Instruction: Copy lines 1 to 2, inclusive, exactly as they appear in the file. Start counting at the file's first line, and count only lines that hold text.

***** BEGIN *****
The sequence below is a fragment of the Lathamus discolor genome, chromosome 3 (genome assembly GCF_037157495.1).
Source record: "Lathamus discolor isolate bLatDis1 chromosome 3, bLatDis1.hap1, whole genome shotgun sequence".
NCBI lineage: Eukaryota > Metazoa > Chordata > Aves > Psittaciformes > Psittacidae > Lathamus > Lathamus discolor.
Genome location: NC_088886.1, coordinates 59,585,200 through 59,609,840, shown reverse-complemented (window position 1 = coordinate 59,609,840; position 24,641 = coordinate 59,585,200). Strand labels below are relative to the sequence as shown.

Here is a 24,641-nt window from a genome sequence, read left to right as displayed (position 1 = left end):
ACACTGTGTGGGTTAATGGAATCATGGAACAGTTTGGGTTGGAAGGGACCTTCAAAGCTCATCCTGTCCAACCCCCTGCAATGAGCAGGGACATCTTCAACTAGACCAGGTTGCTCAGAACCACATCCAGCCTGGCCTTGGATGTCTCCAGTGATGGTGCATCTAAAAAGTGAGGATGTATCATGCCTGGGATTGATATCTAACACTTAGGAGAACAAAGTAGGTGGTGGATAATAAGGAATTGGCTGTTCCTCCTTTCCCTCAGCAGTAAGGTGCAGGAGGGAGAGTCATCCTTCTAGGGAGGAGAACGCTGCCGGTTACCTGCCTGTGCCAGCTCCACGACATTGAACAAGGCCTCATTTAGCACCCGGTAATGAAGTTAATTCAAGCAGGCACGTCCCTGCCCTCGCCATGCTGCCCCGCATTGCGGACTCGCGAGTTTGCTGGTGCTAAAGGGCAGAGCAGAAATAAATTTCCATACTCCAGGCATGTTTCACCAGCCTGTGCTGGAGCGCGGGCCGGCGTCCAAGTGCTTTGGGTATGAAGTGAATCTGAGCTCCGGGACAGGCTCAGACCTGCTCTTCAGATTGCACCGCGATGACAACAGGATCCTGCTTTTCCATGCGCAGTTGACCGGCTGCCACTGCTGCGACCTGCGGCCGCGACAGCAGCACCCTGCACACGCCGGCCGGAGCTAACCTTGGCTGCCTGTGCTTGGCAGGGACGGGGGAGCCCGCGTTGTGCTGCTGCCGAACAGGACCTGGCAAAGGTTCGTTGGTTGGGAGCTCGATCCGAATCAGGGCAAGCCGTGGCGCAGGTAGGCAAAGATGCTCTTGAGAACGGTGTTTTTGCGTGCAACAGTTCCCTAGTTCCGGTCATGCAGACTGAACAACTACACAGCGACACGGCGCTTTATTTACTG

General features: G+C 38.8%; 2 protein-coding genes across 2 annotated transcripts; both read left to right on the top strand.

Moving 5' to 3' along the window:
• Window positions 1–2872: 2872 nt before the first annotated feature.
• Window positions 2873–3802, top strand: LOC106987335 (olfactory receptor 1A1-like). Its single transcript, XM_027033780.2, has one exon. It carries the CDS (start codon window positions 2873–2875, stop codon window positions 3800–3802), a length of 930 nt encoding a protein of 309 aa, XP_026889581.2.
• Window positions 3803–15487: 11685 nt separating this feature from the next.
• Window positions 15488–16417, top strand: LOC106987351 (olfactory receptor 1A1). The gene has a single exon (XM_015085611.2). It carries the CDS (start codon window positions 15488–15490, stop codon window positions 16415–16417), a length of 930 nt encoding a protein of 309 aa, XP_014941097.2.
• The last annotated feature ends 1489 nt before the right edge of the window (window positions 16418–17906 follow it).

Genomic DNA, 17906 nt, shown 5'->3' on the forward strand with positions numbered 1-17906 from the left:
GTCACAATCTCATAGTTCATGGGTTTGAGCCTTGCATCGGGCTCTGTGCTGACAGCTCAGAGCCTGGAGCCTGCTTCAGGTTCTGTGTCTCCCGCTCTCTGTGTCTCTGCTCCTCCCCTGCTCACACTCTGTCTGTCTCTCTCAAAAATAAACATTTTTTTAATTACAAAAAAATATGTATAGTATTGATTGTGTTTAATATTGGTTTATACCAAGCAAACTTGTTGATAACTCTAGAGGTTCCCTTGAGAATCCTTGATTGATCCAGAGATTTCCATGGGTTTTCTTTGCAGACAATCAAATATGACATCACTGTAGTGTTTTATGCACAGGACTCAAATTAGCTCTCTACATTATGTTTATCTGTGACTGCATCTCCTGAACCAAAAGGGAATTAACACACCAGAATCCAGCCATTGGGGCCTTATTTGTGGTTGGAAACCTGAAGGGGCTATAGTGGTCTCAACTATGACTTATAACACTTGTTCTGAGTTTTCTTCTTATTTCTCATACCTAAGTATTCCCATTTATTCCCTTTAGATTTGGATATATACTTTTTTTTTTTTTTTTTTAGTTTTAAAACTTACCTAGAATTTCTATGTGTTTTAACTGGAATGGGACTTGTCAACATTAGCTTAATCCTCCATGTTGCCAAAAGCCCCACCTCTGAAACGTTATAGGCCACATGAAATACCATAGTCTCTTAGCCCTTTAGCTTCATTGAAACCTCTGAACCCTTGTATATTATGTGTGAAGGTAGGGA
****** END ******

The sequence below is a fragment of the Lathamus discolor genome, chromosome 3 (genome assembly GCF_037157495.1).
Source record: "Lathamus discolor isolate bLatDis1 chromosome 3, bLatDis1.hap1, whole genome shotgun sequence".